That favourite record began to play again, and again. And again.
It knocked me off my stride when it happened at first, because I’d foolishly allowed myself to almost believe that these wonderful gentlemen were fine, 100% healthy, just suffering from – as we called it when I was growing up – old age. But alas, that was not the case. I won’t go into the specific manifestations of dementia that these gentlemen displayed, that is too personal, suffice to say, forgetfulness is at the heart of it.
When I first noticed it, I almost went into my classroom default mode that I use when I work with young people, one of instruction, encouragement and ultimate development – always looking to help people improve. But you can’t really improve dementia. I think one of the carers noticed this as I showed one of the gentleman – for the second time – a wonderful picture of the great Swansea, Wales and British Lions rugby player, Mervyn Davies in action, and even though we had looked at it less than ten minutes before, it was if he was seeing it for the first time. The carer joked lovingly with the gentlemen about this second recollection of Mervyn, then repeated what the gentleman had already said about Mervyn minutes before and laughed when the gentleman looked up at the carer and said he was impressed that he knew so much about him! It was a lovely, humourous but tender moment that my writing here probably doesn’t do justice to.
But it was then that the penny dropped for me, my visit wasn’t about looking to improve people’s condition or somehow miraculously make them better, it was simply to grab their interest and engage them in the moment, however fleeting that moment was. In terms of one of the gentlemen, I knew that if I could have a conversation, and I mean quite a detailed, interesting conversation about Mervyn Davies for maybe just five minutes, which sparked the interest of this man and unlocked some long lost memory of this great rugby player, even if we ended up having that conversation five times over, that was success. The reason? Well that means that the gentleman would have experienced five moments where he talked in wonder about Mervyn Davies with a real relish and joy. To me it was five times, to him it was once. That was when I understood the real point of my visit.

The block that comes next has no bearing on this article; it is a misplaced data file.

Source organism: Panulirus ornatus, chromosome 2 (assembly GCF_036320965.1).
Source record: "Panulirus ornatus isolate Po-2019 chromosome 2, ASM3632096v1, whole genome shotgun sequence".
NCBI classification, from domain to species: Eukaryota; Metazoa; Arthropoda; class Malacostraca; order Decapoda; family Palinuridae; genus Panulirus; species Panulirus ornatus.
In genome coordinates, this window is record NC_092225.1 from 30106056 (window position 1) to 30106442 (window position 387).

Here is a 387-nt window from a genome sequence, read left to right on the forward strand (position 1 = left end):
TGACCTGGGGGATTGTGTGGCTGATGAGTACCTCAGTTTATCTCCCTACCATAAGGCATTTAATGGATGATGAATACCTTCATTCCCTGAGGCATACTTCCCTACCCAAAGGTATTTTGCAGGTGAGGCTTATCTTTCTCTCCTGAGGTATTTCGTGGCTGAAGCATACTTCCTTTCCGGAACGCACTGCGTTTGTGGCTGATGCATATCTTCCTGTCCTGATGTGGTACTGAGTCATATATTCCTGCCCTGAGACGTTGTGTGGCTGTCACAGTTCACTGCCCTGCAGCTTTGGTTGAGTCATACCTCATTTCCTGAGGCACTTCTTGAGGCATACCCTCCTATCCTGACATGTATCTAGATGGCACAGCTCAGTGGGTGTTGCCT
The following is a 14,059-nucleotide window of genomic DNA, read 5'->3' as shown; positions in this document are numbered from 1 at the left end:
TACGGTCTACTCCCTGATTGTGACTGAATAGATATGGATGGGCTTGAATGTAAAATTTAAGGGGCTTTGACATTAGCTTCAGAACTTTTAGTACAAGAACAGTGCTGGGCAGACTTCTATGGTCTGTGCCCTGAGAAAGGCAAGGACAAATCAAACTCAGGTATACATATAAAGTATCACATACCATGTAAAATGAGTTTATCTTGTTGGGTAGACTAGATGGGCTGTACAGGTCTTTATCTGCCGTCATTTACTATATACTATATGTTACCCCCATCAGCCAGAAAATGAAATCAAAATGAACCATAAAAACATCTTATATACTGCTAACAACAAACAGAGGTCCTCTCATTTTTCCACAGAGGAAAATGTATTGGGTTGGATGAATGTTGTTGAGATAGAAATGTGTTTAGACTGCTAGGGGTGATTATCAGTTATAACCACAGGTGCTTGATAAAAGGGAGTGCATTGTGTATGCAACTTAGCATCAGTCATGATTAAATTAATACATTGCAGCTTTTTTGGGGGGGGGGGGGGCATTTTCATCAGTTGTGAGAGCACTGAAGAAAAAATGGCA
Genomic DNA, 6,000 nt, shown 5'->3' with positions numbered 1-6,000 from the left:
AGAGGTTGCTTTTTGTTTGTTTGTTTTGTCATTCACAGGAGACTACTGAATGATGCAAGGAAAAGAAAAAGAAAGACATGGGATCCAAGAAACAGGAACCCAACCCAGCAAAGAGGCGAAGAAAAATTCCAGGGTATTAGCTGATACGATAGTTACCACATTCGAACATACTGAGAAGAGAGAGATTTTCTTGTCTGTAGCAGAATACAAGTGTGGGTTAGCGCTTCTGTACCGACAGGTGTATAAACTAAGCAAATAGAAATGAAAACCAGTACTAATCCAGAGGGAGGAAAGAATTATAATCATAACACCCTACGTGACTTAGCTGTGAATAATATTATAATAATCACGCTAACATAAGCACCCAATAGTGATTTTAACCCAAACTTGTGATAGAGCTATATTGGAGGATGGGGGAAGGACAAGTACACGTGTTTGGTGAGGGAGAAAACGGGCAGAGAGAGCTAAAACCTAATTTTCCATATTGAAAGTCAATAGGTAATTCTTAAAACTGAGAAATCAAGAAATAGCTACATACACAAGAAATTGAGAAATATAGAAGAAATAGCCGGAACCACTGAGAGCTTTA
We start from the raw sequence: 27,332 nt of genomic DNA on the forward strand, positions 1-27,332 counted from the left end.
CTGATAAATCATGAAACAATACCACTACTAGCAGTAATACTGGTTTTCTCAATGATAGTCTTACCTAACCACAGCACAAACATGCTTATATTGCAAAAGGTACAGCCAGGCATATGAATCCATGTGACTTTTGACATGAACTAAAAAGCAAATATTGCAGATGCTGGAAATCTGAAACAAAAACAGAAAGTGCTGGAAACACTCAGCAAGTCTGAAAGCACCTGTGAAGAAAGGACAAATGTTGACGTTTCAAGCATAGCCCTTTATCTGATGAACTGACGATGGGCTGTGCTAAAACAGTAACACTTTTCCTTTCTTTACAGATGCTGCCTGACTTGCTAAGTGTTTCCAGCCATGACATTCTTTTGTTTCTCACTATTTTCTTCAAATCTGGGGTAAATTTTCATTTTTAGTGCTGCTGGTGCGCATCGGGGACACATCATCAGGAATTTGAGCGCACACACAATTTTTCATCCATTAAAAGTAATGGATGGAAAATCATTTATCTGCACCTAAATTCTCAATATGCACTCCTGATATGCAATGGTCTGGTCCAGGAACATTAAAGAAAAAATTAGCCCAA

The experience was a wake up call for me too. Social media is full, these days, of wise words and sayings of the past, quotes from Churchill, to Ghandi, to Einstein, even Anthony Hopkins, all designed to make us question our – often – humdrum and functional lives. One of the ones doing the rounds at the moment is “Wake up and live the life you want to live, none of us are getting out of here alive.” I paraphrase, but the sentiment is correct, the one thing that binds us all is our mortality. The lights are going to go out one day, for all of us, that is our only certainty.